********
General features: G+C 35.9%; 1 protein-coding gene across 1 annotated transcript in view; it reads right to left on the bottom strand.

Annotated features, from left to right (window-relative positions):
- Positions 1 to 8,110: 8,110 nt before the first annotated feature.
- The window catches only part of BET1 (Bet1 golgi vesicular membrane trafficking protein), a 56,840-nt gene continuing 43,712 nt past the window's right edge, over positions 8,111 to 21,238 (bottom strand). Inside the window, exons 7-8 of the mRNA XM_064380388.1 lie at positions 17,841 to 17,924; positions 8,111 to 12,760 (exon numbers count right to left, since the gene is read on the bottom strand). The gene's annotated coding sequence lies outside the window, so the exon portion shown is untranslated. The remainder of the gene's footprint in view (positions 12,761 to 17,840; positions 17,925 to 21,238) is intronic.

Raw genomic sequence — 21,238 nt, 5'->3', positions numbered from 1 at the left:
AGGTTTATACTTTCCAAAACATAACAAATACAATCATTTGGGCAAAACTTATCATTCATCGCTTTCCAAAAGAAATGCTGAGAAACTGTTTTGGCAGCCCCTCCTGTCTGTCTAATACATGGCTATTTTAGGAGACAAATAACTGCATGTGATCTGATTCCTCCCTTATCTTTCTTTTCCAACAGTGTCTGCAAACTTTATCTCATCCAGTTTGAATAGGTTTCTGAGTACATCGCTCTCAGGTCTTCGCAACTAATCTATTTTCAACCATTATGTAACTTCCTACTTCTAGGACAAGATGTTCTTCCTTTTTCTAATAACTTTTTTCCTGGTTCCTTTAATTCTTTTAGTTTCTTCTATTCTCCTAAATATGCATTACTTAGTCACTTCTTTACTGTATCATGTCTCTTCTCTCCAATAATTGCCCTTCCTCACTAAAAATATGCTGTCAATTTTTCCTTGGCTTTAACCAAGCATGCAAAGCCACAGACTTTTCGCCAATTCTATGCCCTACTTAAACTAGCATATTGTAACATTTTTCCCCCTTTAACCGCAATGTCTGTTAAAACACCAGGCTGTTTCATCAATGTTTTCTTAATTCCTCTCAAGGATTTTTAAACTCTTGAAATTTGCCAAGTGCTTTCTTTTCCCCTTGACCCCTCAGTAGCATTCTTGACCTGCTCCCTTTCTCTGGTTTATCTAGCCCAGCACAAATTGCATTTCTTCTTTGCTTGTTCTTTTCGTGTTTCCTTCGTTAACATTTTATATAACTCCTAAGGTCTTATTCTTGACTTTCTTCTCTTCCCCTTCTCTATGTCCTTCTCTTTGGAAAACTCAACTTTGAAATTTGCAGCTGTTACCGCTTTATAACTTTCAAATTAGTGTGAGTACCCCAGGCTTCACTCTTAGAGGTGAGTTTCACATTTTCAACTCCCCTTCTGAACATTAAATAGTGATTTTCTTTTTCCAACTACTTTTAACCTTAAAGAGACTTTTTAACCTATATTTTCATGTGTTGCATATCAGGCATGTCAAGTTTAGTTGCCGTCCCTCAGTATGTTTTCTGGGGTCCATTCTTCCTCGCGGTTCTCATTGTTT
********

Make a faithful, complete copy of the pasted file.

General features: G+C 35.9%; 1 protein-coding gene across 1 annotated transcript in view; it reads right to left on the bottom strand.

Annotated features, from left to right (window-relative positions):
- Positions 1 to 8,110: 8,110 nt before the first annotated feature.
- The window catches only part of BET1 (Bet1 golgi vesicular membrane trafficking protein), a 56,840-nt gene continuing 43,712 nt past the window's right edge, over positions 8,111 to 21,238 (bottom strand). Inside the window, exons 7-8 of the mRNA XM_064380388.1 lie at positions 17,841 to 17,924; positions 8,111 to 12,760 (exon numbers count right to left, since the gene is read on the bottom strand). The gene's annotated coding sequence lies outside the window, so the exon portion shown is untranslated. The remainder of the gene's footprint in view (positions 12,761 to 17,840; positions 17,925 to 21,238) is intronic.

Raw genomic sequence — 21,238 nt, 5'->3', positions numbered from 1 at the left:
AGGTTTATACTTTCCAAAACATAACAAATACAATCATTTGGGCAAAACTTATCATTCATCGCTTTCCAAAAGAAATGCTGAGAAACTGTTTTGGCAGCCCCTCCTGTCTGTCTAATACATGGCTATTTTAGGAGACAAATAACTGCATGTGATCTGATTCCTCCCTTATCTTTCTTTTCCAACAGTGTCTGCAAACTTTATCTCATCCAGTTTGAATAGGTTTCTGAGTACATCGCTCTCAGGTCTTCGCAACTAATCTATTTTCAACCATTATGTAACTTCCTACTTCTAGGACAAGATGTTCTTCCTTTTTCTAATAACTTTTTTCCTGGTTCCTTTAATTCTTTTAGTTTCTTCTATTCTCCTAAATATGCATTACTTAGTCACTTCTTTACTGTATCATGTCTCTTCTCTCCAATAATTGCCCTTCCTCACTAAAAATATGCTGTCAATTTTTCCTTGGCTTTAACCAAGCATGCAAAGCCACAGACTTTTCGCCAATTCTATGCCCTACTTAAACTAGCATATTGTAACATTTTTCCCCCTTTAACCGCAATGTCTGTTAAAACACCAGGCTGTTTCATCAATGTTTTCTTAATTCCTCTCAAGGATTTTTAAACTCTTGAAATTTGCCAAGTGCTTTCTTTTCCCCTTGACCCCTCAGTAGCATTCTTGACCTGCTCCCTTTCTCTGGTTTATCTAGCCCAGCACAAATTGCATTTCTTCTTTGCTTGTTCTTTTCGTGTTTCCTTCGTTAACATTTTATATAACTCCTAAGGTCTTATTCTTGACTTTCTTCTCTTCCCCTTCTCTATGTCCTTCTCTTTGGAAAACTCAACTTTGAAATTTGCAGCTGTTACCGCTTTATAACTTTCAAATTAGTGTGAGTACCCCAGGCTTCACTCTTAGAGGTGAGTTTCACATTTTCAACTCCCCTTCTGAACATTAAATAGTGATTTTCTTTTTCCAACTACTTTTAACCTTAAAGAGACTTTTTAACCTATATTTTCATGTGTTGCATATCAGGCATGTCAAGTTTAGTTGCCGTCCCTCAGTATGTTTTCTGGGGTCCATTCTTCCTCGCGGTTCTCATTGTTT